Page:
• If indoors, avoid running water or using landline phones. Electricity can travel through plumbing and phone lines.
  • Protect your property. Unplug appliances and other electric devices. Secure outside furniture.
  • If boating or swimming, get to land and find a sturdy, grounded shelter or vehicle immediately.
  • If necessary, take shelter in a car with a metal top and sides. Do not touch anything metal.
  • Avoid flooded roadways. Turn around. Don’t drown! Just six inches of fast-moving water can knock you down, and one foot of moving water can sweep your vehicle away.

Be safe after

  • Listen to authorities and weather forecasts for information on whether it is safe to go outside and instructions regarding potential flash flooding.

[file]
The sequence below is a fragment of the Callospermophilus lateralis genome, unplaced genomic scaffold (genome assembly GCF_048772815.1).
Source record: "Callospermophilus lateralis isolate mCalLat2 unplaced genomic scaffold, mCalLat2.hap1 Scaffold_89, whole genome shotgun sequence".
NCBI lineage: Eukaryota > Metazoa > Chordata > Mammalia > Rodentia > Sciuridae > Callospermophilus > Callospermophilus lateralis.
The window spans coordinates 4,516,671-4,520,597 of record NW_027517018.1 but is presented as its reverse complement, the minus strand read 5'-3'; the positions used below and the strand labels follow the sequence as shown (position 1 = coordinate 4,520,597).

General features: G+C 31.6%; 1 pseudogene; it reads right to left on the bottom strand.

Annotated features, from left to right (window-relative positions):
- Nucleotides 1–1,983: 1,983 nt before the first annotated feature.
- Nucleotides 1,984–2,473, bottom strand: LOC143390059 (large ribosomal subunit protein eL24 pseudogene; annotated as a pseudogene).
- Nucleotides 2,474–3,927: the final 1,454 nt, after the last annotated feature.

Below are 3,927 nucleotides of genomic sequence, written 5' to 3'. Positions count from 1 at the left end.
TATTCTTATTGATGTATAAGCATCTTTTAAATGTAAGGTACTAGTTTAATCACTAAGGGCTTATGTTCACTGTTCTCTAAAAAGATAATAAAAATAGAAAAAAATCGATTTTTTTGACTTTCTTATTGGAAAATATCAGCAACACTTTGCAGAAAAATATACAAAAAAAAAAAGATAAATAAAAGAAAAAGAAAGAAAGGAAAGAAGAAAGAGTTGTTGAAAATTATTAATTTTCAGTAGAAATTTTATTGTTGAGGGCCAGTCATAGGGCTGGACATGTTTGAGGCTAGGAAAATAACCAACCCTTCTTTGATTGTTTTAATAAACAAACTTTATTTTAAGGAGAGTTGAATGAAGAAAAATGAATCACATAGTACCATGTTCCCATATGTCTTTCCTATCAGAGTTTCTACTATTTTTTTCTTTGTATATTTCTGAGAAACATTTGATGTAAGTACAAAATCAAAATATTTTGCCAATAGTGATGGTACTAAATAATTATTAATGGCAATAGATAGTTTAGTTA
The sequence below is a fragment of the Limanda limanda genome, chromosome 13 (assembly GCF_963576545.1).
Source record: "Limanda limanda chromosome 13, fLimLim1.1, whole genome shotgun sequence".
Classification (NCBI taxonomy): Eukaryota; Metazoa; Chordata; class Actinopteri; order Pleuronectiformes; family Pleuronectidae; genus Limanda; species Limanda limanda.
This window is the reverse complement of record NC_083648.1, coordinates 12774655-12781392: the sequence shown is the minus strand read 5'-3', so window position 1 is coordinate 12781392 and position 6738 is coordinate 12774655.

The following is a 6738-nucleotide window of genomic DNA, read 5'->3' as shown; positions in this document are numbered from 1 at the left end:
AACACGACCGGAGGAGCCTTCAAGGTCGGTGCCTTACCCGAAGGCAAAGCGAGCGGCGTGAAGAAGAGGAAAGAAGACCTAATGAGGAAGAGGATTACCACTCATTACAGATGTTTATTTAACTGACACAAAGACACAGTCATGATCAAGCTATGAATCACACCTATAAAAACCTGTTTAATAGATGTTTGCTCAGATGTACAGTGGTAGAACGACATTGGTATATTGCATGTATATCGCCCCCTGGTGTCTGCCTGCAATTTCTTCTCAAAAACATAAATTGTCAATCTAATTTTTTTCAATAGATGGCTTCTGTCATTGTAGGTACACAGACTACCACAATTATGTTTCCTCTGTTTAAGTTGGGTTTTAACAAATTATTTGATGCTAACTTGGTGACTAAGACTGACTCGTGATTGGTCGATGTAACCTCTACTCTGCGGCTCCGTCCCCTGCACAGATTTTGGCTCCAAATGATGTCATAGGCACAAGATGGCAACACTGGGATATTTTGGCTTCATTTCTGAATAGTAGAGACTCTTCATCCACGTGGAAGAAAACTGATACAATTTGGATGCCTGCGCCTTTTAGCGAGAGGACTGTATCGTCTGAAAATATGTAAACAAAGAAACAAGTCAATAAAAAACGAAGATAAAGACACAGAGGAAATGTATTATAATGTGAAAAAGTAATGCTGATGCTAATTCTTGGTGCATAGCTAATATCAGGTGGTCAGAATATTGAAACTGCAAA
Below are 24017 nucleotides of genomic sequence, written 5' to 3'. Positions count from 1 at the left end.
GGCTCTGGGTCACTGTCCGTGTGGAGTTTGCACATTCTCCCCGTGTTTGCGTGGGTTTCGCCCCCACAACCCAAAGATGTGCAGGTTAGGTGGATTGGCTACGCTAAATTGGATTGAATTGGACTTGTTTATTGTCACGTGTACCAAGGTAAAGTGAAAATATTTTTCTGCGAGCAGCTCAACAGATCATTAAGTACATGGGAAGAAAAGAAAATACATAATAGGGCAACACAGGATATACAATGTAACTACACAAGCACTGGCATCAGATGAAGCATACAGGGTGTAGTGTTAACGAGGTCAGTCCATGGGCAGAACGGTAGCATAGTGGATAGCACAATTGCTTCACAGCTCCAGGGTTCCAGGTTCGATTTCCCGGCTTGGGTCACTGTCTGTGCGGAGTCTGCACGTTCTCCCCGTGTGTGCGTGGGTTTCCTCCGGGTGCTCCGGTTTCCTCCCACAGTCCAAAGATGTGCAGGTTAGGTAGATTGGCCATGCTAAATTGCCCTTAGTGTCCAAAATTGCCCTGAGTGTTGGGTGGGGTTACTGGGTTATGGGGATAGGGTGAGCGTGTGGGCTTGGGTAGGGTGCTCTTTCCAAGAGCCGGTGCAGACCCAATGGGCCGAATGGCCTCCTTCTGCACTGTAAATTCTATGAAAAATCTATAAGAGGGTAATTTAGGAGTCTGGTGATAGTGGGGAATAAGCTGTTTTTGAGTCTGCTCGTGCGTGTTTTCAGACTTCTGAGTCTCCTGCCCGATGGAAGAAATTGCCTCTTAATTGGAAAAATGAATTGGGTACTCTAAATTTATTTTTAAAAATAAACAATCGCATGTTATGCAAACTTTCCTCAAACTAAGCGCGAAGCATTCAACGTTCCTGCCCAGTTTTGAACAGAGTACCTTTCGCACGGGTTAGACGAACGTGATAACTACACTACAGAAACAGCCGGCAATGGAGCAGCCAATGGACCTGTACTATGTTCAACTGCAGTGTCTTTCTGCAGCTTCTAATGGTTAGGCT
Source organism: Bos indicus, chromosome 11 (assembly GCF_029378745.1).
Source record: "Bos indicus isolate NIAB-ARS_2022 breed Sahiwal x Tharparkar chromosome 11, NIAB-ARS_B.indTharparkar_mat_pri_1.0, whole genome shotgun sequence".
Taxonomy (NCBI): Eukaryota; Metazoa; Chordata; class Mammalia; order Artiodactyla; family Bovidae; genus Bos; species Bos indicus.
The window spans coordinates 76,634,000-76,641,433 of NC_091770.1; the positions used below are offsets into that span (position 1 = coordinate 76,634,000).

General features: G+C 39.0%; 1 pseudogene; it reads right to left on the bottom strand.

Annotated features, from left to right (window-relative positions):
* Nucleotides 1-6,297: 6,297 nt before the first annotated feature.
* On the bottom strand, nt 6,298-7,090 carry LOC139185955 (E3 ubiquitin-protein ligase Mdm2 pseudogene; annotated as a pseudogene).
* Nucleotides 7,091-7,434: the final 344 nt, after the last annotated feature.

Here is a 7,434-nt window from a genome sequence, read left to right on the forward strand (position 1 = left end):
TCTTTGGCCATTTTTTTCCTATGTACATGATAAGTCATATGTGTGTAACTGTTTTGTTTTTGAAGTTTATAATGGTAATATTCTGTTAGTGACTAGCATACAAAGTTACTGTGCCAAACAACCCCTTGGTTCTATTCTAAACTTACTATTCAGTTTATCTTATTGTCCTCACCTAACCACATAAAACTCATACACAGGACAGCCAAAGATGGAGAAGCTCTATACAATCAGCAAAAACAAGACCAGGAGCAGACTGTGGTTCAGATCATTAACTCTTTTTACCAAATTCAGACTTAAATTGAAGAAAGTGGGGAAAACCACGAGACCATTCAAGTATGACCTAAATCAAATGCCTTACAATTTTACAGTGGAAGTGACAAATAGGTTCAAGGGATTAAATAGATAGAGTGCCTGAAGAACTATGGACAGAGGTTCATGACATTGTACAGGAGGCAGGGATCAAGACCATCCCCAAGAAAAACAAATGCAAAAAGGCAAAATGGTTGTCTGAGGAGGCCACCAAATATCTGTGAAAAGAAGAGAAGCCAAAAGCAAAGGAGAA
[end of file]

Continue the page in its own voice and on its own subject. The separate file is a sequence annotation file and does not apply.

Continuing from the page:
• Watch for fallen power lines and trees. Report them immediately.
Source: Federal Emergency Management Agency, Federal Emergency Management Agency, http://www.ready.gov/thunderstorms-lightning

Lightning is a leading cause of injury and death from weather-related hazards. Although most lightning victims survive, people struck by lightning often report a variety of long-term, debilitating symptoms. Thunderstorms are dangerous storms that include lightning and can:

  • Include powerful winds over 50 mph
  • Create hail
  • Cause flash flooding and tornadoes

If you are under a thunderstorm warning, find safe shelter right away

  • When thunder roars, go indoors!
  • Move from outdoors into a building or car.
  • Pay attention to alerts and warnings.
  • Unplug appliances.
  • Do not use landline phones.

How to stay safe when a thunderstorm threatens

  • Know your area’s risk for thunderstorms. In most places, they can occur year-round and at any hour.